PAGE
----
Composing and new music is an increasingly marginalised and underfunded area of the arts, and diverse voices are integral to its relevancy and therefore to its future. The frustrating irony here is that the increasing marginalisation of new music further ensures that it is most easily accessible for the privileged few who fit into the traditional mould of the ‘composer’. And let me be absolutely clear, this mould is — at least in the West — male, white, and privileged, with economic as well as cultural capital. I think that absolutely key to the journey towards gender parity in new music is exploring and really trying to understand the myriad ways that barriers to women participating and thriving are manifest. Hopefully the above discussion will prompt some thought in this direction — I know that I’ve had plenty of conversations where these layered, deep-rooted barriers are just not obvious to people, and pointing out that they are real — and impact us all — is a good place to start.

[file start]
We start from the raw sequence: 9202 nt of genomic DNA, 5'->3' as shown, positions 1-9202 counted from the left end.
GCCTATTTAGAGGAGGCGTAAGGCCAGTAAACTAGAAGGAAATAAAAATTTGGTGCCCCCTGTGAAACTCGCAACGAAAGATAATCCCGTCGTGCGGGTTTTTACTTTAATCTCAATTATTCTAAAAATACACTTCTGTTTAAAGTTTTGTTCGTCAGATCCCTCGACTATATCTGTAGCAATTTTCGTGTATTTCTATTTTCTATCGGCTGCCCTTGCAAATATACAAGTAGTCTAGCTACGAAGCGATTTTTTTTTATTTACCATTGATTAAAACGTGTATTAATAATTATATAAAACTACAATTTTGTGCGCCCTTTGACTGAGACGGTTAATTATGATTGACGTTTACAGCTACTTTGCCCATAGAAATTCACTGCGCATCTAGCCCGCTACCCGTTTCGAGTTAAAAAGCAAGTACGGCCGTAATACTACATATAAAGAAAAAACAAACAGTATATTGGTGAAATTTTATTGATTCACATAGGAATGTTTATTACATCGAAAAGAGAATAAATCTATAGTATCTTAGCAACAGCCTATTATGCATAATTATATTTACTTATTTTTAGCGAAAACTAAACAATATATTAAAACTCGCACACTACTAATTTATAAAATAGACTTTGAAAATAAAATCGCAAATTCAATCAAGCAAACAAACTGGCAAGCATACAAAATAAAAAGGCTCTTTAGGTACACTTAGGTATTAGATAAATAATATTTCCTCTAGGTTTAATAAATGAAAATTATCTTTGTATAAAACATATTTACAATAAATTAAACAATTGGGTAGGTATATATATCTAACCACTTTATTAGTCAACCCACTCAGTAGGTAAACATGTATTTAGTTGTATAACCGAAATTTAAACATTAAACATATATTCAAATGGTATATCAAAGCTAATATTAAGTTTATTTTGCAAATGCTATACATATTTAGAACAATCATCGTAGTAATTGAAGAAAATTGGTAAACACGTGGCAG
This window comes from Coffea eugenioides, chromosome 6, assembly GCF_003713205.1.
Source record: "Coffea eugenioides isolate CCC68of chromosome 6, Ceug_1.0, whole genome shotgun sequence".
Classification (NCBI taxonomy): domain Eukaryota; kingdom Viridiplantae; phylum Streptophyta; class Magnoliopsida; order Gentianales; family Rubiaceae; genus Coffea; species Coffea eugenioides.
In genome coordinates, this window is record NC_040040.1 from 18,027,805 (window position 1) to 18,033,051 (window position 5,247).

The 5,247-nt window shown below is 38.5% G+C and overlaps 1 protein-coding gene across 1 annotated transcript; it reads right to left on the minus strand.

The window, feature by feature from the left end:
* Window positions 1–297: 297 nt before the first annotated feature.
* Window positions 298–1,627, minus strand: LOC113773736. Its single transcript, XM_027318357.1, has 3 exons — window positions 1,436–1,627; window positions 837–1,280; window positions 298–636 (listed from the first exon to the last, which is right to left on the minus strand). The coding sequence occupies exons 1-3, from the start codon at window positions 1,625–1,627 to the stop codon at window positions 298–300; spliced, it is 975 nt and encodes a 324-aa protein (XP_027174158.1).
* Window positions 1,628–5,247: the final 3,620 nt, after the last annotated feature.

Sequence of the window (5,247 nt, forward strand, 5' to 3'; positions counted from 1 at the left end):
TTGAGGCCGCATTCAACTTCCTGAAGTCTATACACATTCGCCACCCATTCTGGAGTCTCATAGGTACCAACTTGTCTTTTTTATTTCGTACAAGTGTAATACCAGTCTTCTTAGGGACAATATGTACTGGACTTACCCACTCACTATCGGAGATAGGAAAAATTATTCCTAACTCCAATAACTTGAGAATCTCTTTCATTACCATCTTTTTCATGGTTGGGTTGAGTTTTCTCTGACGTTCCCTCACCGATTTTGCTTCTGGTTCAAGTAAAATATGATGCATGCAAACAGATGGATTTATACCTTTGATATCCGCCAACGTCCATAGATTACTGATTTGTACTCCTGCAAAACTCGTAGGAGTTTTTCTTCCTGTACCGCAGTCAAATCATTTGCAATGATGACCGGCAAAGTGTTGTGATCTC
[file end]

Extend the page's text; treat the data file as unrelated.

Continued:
We have designed the Competition for the Festival with all this in mind, and with the ultimate aim for it to be as positive as possible for all the women and n.b. people taking part. We have a panel of composers including Cheryl Frances-Hoad and Errollyn Wallen, two leading female composers with differing musical styles, perspectives and experiences. A shortlist of pieces will be workshopped with the panel before the winner is selected, allowing for a maximum number of composers to have the benefit of hearing their pieces and receiving verbal feedback from the panel. Additionally, the requirement is to write for string quartet, a standard and very flexible ensemble, with the idea that composers will be able to have their works performed in future.